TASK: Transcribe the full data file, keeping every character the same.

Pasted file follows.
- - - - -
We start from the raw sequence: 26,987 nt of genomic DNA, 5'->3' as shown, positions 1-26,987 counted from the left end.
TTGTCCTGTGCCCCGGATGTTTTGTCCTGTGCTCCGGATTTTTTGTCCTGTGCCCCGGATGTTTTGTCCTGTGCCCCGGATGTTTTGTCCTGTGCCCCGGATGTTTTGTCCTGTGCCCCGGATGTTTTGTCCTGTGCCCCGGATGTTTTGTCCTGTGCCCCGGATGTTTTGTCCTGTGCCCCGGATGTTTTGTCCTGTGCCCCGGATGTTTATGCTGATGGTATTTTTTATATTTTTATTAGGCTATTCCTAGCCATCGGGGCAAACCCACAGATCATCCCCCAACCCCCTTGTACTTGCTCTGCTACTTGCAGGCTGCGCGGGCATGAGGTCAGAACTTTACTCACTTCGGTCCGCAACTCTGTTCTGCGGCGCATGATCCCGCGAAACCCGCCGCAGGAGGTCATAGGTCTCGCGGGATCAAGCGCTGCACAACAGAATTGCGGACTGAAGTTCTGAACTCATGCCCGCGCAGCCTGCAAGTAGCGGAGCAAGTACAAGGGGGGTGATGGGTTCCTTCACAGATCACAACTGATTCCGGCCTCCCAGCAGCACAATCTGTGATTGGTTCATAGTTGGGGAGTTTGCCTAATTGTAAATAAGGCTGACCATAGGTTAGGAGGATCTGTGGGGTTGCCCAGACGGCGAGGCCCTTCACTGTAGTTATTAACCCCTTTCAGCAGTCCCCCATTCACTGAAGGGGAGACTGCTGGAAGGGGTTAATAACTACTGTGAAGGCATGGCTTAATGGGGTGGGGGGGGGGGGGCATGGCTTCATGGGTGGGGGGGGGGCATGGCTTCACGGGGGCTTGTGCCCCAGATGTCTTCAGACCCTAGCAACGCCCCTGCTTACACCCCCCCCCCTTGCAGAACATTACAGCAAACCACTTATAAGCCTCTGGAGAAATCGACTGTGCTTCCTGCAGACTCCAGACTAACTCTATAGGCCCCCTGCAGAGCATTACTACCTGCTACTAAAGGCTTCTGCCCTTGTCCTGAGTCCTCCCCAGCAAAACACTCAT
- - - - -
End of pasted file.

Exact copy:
We start from the raw sequence: 26,987 nt of genomic DNA, 5'->3' as shown, positions 1-26,987 counted from the left end.
TTGTCCTGTGCCCCGGATGTTTTGTCCTGTGCTCCGGATTTTTTGTCCTGTGCCCCGGATGTTTTGTCCTGTGCCCCGGATGTTTTGTCCTGTGCCCCGGATGTTTTGTCCTGTGCCCCGGATGTTTTGTCCTGTGCCCCGGATGTTTTGTCCTGTGCCCCGGATGTTTTGTCCTGTGCCCCGGATGTTTTGTCCTGTGCCCCGGATGTTTATGCTGATGGTATTTTTTATATTTTTATTAGGCTATTCCTAGCCATCGGGGCAAACCCACAGATCATCCCCCAACCCCCTTGTACTTGCTCTGCTACTTGCAGGCTGCGCGGGCATGAGGTCAGAACTTTACTCACTTCGGTCCGCAACTCTGTTCTGCGGCGCATGATCCCGCGAAACCCGCCGCAGGAGGTCATAGGTCTCGCGGGATCAAGCGCTGCACAACAGAATTGCGGACTGAAGTTCTGAACTCATGCCCGCGCAGCCTGCAAGTAGCGGAGCAAGTACAAGGGGGGTGATGGGTTCCTTCACAGATCACAACTGATTCCGGCCTCCCAGCAGCACAATCTGTGATTGGTTCATAGTTGGGGAGTTTGCCTAATTGTAAATAAGGCTGACCATAGGTTAGGAGGATCTGTGGGGTTGCCCAGACGGCGAGGCCCTTCACTGTAGTTATTAACCCCTTTCAGCAGTCCCCCATTCACTGAAGGGGAGACTGCTGGAAGGGGTTAATAACTACTGTGAAGGCATGGCTTAATGGGGTGGGGGGGGGGGGGCATGGCTTCATGGGTGGGGGGGGGGCATGGCTTCACGGGGGCTTGTGCCCCAGATGTCTTCAGACCCTAGCAACGCCCCTGCTTACACCCCCCCCCCTTGCAGAACATTACAGCAAACCACTTATAAGCCTCTGGAGAAATCGACTGTGCTTCCTGCAGACTCCAGACTAACTCTATAGGCCCCCTGCAGAGCATTACTACCTGCTACTAAAGGCTTCTGCCCTTGTCCTGAGTCCTCCCCAGCAAAACACTCAT